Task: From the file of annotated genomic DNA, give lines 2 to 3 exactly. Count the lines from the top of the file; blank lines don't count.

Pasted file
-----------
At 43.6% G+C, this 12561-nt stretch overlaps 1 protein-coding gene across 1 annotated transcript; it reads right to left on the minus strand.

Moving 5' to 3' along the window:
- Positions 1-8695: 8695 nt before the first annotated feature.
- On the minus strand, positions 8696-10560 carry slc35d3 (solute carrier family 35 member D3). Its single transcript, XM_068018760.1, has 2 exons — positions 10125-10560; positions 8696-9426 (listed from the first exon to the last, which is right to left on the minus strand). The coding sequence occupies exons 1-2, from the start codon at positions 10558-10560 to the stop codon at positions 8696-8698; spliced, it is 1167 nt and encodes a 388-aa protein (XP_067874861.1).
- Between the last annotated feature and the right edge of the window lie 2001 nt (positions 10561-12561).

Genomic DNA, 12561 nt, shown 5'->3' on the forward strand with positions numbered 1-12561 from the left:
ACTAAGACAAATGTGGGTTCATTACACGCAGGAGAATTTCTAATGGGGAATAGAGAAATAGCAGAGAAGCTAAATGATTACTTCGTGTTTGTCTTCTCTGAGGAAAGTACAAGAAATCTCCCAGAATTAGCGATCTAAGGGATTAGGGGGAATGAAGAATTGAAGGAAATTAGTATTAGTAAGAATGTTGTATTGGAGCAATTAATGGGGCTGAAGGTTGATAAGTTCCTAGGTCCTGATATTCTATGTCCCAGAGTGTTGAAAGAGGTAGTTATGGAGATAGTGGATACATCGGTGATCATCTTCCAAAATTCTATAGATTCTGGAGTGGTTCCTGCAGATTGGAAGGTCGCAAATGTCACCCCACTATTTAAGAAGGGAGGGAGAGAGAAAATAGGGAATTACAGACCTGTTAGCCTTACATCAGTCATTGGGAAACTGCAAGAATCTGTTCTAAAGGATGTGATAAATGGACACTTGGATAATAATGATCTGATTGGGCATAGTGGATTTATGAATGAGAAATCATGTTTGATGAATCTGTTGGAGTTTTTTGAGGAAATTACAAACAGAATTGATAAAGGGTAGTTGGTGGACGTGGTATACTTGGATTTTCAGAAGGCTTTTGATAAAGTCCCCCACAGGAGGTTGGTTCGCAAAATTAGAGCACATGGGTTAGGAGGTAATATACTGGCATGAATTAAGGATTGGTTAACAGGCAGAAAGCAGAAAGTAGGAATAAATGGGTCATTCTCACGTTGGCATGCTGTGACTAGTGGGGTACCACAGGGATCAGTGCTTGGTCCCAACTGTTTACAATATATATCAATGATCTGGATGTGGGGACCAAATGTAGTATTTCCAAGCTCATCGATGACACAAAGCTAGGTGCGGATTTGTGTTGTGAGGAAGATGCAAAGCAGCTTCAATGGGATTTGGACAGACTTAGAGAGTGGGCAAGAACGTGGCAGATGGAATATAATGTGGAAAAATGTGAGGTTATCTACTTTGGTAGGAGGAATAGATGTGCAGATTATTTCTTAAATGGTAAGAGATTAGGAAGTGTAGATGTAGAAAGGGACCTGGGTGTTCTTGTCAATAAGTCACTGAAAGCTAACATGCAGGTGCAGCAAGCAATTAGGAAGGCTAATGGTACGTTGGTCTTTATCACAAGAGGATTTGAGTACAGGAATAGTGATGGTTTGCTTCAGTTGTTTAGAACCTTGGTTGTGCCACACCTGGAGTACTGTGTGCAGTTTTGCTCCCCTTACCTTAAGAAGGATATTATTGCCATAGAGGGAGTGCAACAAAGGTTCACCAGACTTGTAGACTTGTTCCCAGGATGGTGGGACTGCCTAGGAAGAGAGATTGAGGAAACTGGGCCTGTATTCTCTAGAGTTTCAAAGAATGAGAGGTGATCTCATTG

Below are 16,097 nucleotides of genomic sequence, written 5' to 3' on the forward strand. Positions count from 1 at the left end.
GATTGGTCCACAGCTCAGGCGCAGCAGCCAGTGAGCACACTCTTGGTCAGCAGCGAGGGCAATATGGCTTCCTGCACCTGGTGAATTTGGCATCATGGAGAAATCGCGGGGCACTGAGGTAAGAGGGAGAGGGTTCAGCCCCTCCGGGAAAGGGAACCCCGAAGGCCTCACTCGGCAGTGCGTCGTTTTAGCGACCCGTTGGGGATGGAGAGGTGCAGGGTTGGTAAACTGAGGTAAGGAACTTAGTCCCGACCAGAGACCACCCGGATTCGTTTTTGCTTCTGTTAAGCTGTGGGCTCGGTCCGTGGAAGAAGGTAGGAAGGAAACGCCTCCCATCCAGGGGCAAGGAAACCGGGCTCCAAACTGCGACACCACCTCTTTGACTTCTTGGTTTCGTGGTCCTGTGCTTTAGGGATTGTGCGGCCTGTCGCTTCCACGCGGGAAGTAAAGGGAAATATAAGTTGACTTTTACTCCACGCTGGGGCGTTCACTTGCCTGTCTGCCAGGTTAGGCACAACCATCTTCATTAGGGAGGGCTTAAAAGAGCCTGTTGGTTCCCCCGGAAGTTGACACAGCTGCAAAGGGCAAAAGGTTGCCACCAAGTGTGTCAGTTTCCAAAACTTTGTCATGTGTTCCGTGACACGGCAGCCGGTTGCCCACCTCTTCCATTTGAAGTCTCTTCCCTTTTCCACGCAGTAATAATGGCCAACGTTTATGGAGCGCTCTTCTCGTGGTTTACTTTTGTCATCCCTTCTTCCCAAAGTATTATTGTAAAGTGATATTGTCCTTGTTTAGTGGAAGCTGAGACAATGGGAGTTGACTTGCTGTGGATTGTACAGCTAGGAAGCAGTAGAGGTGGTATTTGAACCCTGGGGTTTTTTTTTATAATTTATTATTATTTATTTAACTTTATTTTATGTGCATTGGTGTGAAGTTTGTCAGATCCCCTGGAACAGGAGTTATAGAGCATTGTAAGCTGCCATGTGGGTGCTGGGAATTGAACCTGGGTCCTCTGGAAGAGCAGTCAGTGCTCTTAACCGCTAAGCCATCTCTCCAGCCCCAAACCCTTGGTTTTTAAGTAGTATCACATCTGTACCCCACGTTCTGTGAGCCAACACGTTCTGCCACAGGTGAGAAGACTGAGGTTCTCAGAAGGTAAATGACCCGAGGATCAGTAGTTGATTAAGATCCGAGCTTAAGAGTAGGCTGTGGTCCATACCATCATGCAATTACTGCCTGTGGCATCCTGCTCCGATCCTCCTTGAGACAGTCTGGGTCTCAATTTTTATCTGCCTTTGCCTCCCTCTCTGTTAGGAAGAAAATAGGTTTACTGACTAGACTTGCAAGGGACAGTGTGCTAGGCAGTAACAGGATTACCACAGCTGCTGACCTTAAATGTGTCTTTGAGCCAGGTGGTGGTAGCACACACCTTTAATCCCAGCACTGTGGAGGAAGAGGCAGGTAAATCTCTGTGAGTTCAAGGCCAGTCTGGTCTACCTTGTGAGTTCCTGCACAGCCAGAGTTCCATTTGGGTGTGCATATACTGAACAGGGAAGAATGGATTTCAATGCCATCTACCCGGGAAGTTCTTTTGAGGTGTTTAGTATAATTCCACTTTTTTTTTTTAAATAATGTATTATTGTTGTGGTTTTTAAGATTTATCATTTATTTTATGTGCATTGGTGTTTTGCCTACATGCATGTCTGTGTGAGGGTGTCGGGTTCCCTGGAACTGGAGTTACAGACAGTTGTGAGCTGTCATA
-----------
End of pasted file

Moving 5' to 3' along the window:
- Positions 1-8695: 8695 nt before the first annotated feature.